‘Wreck The Halls’: Explore The Terrifying, Hilarious World Of Holiday Baking
Filed by KOSU News in Art & Life.
October 18, 2011
The great thing about ugly and/or mortifying cakes is that people keep making them, and then buying them, and then eating them (maybe), and then making more. That’s what keeps Jen Yates in business.
Yates is the operator of Cake Wrecks, one of my favorite simple-concept internet destinations. As I wrote when the first Cake Wrecks book came out two years ago, I find it both hilarious and good-natured, and lovely in that it’s balanced every weekend with a collection of great and glorious cakes.
Now, the site has spawned a second book called Wreck The Halls, which is loosely themed around holiday cakes (starting in October, with a gravestone cake on which someone has written the non-exclamation, “EKK!”). But there’s a lot more to it, including an off-theme but on-target selection of cakes specifically involving confusion of Star Trek with Star Wars. And birthdays count as holidays here, so you get plenty of kids’ cakes that miserably reproduce Dora or Spongebob in the most misshapen, pitiful way imaginable.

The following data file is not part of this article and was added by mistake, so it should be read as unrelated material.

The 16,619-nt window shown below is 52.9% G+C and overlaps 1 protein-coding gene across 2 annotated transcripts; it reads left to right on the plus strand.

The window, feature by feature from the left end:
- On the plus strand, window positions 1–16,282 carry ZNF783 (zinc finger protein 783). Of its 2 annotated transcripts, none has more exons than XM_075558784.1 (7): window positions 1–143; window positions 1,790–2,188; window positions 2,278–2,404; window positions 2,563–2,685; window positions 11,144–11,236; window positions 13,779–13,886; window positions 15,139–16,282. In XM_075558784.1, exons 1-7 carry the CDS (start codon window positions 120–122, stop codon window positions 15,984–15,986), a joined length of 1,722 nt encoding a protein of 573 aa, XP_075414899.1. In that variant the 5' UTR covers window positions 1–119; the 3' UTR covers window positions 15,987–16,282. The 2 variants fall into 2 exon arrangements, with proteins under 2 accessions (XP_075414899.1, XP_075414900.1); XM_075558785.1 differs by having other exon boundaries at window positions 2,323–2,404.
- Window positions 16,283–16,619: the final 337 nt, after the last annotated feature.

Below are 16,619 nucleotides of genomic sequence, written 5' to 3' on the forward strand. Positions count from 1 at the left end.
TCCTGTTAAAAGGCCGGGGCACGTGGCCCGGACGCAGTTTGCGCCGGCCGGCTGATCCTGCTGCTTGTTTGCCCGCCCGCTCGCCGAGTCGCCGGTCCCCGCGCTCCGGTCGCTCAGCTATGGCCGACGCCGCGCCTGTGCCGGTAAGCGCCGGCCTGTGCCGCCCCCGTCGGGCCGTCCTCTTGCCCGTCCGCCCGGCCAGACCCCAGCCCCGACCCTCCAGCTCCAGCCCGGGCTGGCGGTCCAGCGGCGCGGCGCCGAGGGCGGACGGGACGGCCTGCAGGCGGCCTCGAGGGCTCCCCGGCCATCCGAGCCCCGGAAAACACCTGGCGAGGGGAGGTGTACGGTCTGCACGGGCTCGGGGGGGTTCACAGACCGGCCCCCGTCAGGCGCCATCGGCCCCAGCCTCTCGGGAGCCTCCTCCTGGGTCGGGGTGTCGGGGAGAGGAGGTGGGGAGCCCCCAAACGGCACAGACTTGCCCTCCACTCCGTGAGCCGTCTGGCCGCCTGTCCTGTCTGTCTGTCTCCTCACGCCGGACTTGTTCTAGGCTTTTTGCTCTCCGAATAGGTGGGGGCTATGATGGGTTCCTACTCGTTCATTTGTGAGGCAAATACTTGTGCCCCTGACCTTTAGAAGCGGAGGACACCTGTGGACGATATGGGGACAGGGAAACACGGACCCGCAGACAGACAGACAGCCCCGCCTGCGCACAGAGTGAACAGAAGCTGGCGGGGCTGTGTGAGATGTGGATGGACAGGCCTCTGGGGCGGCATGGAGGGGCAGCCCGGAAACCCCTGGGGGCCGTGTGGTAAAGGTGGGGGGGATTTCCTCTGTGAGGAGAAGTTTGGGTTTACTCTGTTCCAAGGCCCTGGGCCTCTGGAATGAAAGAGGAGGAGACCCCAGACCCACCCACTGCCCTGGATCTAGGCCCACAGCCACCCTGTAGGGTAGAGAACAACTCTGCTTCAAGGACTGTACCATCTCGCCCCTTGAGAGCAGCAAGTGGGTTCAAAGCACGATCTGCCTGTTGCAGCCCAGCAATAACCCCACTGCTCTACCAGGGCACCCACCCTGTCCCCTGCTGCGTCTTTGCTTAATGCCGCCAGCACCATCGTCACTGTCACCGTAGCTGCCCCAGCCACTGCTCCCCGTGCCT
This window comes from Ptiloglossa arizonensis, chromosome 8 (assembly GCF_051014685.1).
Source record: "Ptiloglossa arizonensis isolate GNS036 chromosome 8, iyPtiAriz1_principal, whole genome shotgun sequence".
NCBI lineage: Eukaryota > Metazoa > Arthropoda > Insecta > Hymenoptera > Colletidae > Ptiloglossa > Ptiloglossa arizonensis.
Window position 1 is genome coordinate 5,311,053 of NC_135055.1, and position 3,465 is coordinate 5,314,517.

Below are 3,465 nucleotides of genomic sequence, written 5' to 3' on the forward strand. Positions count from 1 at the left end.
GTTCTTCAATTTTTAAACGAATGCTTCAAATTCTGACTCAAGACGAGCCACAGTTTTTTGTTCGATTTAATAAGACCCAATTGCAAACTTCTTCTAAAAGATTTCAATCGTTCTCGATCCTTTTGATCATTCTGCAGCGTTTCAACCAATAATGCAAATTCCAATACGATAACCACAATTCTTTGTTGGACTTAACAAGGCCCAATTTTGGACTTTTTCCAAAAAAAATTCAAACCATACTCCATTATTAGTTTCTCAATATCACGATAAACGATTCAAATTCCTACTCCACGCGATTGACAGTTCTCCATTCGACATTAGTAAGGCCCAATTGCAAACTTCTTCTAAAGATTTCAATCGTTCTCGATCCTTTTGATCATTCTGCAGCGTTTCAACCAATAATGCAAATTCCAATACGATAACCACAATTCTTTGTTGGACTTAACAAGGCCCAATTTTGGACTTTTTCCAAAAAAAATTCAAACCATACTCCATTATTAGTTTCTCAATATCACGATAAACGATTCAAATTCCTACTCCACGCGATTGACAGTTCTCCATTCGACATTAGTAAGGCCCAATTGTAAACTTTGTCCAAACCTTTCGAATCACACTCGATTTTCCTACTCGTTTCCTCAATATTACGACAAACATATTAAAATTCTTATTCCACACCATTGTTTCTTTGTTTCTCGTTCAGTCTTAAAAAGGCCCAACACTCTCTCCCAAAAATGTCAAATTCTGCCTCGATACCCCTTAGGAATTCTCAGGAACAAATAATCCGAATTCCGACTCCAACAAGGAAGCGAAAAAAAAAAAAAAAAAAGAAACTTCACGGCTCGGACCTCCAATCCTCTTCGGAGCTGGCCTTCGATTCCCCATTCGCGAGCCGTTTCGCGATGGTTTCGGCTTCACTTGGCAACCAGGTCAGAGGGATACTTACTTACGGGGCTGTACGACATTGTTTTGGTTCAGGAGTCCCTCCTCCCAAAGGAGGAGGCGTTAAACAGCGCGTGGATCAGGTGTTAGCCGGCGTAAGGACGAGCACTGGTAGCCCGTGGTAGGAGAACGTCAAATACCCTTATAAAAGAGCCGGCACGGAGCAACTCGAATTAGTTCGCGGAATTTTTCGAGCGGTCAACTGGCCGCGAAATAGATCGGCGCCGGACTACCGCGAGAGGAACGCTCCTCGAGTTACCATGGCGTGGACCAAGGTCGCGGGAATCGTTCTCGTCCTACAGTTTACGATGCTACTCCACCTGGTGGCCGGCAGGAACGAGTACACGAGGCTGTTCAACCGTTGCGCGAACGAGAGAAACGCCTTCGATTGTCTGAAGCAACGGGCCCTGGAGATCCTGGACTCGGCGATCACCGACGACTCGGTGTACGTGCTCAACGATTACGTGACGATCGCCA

Not to overthink it (okay, I’m overthinking it), but I think Cake Wrecks has appeal in part because it’s so poignant. It really is. It’s human folly. You almost always get a cake in a state of enthusiasm. You’re happy. You’re celebrating. (Yes, sometimes it’s a funeral or a farewell or something. Those are the exceptions.) And then you get the cake, and … well. Something happens.
Perhaps it’s a spelling error.
Perhaps someone takes your instructions about what to put on the cake a little bit too literally (this kind of problem is a Cake Wrecks classic).
Perhaps it just seems like someone is not following. In kind of a general way.
But then you find the humor in it, and you laugh, and you show it to other people, and they laugh. And even though it didn’t turn out the way you wanted it to, and even though you were disappointed, it’s okay. See? This turkey says so. [Copyright 2011 National Public Radio]